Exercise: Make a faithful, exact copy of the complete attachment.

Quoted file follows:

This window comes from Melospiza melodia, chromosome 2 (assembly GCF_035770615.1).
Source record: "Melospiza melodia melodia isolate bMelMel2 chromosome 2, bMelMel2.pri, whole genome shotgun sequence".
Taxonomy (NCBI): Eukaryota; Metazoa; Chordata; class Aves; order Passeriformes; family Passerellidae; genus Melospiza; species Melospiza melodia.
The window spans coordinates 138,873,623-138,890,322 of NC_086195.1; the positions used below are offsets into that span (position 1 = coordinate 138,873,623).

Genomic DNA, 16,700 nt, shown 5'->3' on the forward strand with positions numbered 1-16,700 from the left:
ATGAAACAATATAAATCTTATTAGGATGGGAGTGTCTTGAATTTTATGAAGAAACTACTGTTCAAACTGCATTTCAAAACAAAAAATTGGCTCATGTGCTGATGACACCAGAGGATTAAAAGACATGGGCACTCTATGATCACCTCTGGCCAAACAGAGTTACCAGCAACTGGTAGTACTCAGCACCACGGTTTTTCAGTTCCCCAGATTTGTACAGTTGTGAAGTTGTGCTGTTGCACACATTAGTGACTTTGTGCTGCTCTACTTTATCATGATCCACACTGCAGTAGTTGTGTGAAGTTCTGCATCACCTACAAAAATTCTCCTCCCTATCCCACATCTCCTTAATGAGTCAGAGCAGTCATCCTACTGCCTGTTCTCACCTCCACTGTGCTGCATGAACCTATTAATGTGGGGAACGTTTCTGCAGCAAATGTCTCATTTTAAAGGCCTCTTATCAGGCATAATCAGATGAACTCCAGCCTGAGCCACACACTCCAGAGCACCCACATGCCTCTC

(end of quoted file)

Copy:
This window comes from Melospiza melodia, chromosome 2 (assembly GCF_035770615.1).
Source record: "Melospiza melodia melodia isolate bMelMel2 chromosome 2, bMelMel2.pri, whole genome shotgun sequence".
Taxonomy (NCBI): Eukaryota; Metazoa; Chordata; class Aves; order Passeriformes; family Passerellidae; genus Melospiza; species Melospiza melodia.
The window spans coordinates 138,873,623-138,890,322 of NC_086195.1; the positions used below are offsets into that span (position 1 = coordinate 138,873,623).

Genomic DNA, 16,700 nt, shown 5'->3' on the forward strand with positions numbered 1-16,700 from the left:
ATGAAACAATATAAATCTTATTAGGATGGGAGTGTCTTGAATTTTATGAAGAAACTACTGTTCAAACTGCATTTCAAAACAAAAAATTGGCTCATGTGCTGATGACACCAGAGGATTAAAAGACATGGGCACTCTATGATCACCTCTGGCCAAACAGAGTTACCAGCAACTGGTAGTACTCAGCACCACGGTTTTTCAGTTCCCCAGATTTGTACAGTTGTGAAGTTGTGCTGTTGCACACATTAGTGACTTTGTGCTGCTCTACTTTATCATGATCCACACTGCAGTAGTTGTGTGAAGTTCTGCATCACCTACAAAAATTCTCCTCCCTATCCCACATCTCCTTAATGAGTCAGAGCAGTCATCCTACTGCCTGTTCTCACCTCCACTGTGCTGCATGAACCTATTAATGTGGGGAACGTTTCTGCAGCAAATGTCTCATTTTAAAGGCCTCTTATCAGGCATAATCAGATGAACTCCAGCCTGAGCCACACACTCCAGAGCACCCACATGCCTCTC